Whatever happens in the next election, anyone who has any ambition to heal the economic and social divides in this country needs to be thinking about the issues I raise in my paper.

What do we mean by scientific productivity – and is it really falling?

This is the outline of a brief talk I gave as part of the launch of a new Research on Research Institute, with which I’m associated. The session my talk was in was called “PRIORITIES: from data to deliberation and decision-making
. How can RoR support prioritisation & allocation by governments and funders?”

I want to focus on the idea of scientific productivity – how it is defined, and how we can measure it – and whether it is declining – and if it is, what can we do about it?

The output of science increases exponentially, by some measures…

…but what do we get back from that? What is the productivity of the scientific enterprise – the output of the enterprise, as defined by some measure of the output of science per unit input?

It depends on what we think the output of science is, of course.

We could be talking of some measure of the new science being produced and its impact within the scientific community.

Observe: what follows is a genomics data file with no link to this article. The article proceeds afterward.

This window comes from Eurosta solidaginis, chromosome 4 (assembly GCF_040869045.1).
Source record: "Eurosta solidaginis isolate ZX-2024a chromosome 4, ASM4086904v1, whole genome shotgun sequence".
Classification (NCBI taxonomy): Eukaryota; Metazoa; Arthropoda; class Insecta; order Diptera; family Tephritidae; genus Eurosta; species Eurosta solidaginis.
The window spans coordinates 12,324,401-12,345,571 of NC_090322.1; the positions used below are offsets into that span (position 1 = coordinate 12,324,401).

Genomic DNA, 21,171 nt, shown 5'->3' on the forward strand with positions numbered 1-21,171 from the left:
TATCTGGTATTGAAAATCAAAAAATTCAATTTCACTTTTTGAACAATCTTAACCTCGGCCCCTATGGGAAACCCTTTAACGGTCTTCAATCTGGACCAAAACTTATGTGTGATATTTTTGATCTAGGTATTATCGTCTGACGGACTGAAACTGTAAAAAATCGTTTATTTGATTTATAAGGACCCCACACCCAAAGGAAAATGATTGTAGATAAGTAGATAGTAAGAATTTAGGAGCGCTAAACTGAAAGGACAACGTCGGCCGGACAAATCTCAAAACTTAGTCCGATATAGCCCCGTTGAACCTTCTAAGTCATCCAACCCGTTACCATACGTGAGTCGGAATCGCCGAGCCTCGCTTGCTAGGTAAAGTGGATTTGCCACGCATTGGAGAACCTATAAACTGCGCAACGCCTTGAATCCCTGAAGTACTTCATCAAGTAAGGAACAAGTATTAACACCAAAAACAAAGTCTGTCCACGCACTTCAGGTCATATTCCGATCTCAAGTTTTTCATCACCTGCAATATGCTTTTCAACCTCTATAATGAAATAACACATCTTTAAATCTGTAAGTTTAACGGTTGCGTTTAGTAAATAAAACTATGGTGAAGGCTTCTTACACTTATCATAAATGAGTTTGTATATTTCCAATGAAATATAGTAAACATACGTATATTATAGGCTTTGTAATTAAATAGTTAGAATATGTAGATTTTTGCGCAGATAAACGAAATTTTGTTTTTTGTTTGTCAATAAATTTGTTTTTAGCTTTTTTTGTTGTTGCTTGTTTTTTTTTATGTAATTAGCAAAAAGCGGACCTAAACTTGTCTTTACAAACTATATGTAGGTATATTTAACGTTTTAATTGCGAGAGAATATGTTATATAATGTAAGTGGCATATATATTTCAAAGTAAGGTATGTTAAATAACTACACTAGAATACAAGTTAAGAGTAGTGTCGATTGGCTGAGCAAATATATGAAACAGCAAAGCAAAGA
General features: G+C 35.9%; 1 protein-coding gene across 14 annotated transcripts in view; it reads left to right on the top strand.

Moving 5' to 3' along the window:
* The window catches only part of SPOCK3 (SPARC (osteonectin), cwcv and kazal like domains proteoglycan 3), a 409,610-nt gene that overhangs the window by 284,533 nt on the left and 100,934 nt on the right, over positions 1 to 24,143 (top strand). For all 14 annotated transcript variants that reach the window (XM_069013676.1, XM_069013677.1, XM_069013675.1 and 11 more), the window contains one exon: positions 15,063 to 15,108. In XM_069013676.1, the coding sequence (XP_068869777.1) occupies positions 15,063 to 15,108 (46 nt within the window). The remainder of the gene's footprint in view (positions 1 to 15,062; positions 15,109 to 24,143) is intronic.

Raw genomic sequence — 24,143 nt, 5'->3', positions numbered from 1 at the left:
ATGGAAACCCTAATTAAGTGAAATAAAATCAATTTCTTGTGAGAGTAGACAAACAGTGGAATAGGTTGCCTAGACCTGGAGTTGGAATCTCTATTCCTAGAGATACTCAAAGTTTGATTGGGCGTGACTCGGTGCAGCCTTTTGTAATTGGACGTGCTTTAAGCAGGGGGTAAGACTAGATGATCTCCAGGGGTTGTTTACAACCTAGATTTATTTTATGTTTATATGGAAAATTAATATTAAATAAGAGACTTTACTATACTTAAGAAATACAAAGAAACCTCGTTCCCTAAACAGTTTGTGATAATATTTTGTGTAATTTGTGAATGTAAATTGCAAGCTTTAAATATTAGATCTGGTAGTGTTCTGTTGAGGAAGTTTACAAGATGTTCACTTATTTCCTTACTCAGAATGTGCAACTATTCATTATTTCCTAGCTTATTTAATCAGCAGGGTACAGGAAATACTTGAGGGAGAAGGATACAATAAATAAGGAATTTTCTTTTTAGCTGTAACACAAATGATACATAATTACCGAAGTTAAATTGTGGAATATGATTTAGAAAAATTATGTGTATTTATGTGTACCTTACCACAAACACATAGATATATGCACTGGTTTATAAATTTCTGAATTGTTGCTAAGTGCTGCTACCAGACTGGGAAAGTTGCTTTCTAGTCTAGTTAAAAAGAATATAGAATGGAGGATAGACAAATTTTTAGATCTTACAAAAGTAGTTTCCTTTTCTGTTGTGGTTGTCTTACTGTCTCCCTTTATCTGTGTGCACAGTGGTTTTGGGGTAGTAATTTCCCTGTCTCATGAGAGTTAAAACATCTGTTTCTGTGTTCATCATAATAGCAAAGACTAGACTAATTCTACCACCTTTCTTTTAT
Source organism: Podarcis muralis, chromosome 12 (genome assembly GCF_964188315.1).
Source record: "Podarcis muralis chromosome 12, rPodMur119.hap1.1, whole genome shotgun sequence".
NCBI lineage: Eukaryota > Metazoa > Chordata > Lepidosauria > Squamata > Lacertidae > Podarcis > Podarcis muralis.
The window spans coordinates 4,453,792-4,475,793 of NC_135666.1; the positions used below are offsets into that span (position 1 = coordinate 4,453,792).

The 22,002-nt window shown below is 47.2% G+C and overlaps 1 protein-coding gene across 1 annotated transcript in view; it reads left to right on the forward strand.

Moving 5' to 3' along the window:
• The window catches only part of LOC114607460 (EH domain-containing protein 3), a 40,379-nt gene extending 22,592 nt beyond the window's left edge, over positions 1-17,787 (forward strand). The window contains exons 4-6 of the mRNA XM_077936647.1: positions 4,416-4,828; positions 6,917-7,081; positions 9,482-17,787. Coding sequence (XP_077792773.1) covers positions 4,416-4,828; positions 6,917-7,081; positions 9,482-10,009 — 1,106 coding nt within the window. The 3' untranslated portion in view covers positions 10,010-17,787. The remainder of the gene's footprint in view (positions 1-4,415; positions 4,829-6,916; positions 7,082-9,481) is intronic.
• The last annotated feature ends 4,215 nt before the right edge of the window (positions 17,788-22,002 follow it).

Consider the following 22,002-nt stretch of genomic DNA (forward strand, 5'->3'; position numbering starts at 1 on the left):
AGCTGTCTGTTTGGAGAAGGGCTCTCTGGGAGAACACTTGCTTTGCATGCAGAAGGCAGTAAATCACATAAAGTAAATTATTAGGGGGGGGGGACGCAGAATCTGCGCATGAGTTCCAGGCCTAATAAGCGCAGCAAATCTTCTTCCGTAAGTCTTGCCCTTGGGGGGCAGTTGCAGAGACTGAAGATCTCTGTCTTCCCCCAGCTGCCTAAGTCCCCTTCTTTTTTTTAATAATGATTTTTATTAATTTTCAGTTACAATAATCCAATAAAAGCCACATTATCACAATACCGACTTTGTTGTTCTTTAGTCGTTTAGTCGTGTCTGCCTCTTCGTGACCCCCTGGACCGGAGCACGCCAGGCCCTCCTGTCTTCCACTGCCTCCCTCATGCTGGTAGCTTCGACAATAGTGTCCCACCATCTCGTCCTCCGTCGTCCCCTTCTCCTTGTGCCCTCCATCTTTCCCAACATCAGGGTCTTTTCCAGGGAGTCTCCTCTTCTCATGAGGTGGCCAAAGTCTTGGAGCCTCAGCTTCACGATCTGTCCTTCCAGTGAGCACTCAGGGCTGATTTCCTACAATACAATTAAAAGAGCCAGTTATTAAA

But I think many of us – from funders to the wider publics who support that science – might also want to look outside the scientific community. How can we measure the effectiveness with which scientific advances are translated into wider socio-economic goals? As the discourses of “grand challenges” and “mission driven” research become more widely taken up, how will we tell whether those challenges and missions have been met?

There is a gathering sense that the productivity of the global scientific endeavour is declining or running into diminishing returns. A recent article by Michael Nielsen and Patrick Collison asserted that “Science is getting less bang for its buck”, while a group of distinguished economists have answered in the affirmative their own question: “Are ideas getting harder to find?” This connects to the view amongst some economists, that we have seen the best of economic growth and are living in a new age of stagnation.